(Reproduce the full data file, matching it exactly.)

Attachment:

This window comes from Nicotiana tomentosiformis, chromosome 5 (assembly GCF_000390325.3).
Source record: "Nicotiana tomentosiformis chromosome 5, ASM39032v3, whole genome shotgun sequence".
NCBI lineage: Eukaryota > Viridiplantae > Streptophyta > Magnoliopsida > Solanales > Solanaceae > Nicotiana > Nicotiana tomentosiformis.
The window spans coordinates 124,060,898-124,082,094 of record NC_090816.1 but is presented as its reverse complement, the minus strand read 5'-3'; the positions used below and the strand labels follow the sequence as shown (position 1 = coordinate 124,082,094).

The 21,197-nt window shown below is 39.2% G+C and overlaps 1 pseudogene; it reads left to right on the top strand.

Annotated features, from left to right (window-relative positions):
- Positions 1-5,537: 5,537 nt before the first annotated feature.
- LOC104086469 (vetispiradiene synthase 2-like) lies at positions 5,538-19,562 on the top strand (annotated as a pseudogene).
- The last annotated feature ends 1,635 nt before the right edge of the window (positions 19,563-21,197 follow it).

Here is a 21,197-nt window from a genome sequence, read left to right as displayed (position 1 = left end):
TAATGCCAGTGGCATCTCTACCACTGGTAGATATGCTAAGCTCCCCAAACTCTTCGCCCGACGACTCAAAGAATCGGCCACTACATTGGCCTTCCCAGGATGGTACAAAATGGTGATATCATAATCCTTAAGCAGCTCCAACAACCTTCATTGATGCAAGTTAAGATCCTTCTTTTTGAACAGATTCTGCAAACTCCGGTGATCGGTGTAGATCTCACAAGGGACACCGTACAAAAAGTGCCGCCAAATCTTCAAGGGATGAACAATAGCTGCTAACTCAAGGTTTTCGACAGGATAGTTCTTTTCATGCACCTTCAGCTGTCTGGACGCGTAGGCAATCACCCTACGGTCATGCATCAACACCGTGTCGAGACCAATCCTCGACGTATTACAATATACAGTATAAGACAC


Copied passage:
This window comes from Nicotiana tomentosiformis, chromosome 5 (assembly GCF_000390325.3).
Source record: "Nicotiana tomentosiformis chromosome 5, ASM39032v3, whole genome shotgun sequence".
NCBI lineage: Eukaryota > Viridiplantae > Streptophyta > Magnoliopsida > Solanales > Solanaceae > Nicotiana > Nicotiana tomentosiformis.
The window spans coordinates 124,060,898-124,082,094 of record NC_090816.1 but is presented as its reverse complement, the minus strand read 5'-3'; the positions used below and the strand labels follow the sequence as shown (position 1 = coordinate 124,082,094).

The 21,197-nt window shown below is 39.2% G+C and overlaps 1 pseudogene; it reads left to right on the top strand.

Annotated features, from left to right (window-relative positions):
- Positions 1-5,537: 5,537 nt before the first annotated feature.
- LOC104086469 (vetispiradiene synthase 2-like) lies at positions 5,538-19,562 on the top strand (annotated as a pseudogene).
- The last annotated feature ends 1,635 nt before the right edge of the window (positions 19,563-21,197 follow it).

Here is a 21,197-nt window from a genome sequence, read left to right as displayed (position 1 = left end):
TAATGCCAGTGGCATCTCTACCACTGGTAGATATGCTAAGCTCCCCAAACTCTTCGCCCGACGACTCAAAGAATCGGCCACTACATTGGCCTTCCCAGGATGGTACAAAATGGTGATATCATAATCCTTAAGCAGCTCCAACAACCTTCATTGATGCAAGTTAAGATCCTTCTTTTTGAACAGATTCTGCAAACTCCGGTGATCGGTGTAGATCTCACAAGGGACACCGTACAAAAAGTGCCGCCAAATCTTCAAGGGATGAACAATAGCTGCTAACTCAAGGTTTTCGACAGGATAGTTCTTTTCATGCACCTTCAGCTGTCTGGACGCGTAGGCAATCACCCTACGGTCATGCATCAACACCGTGTCGAGACCAATCCTCGACGTATTACAATATACAGTATAAGACAC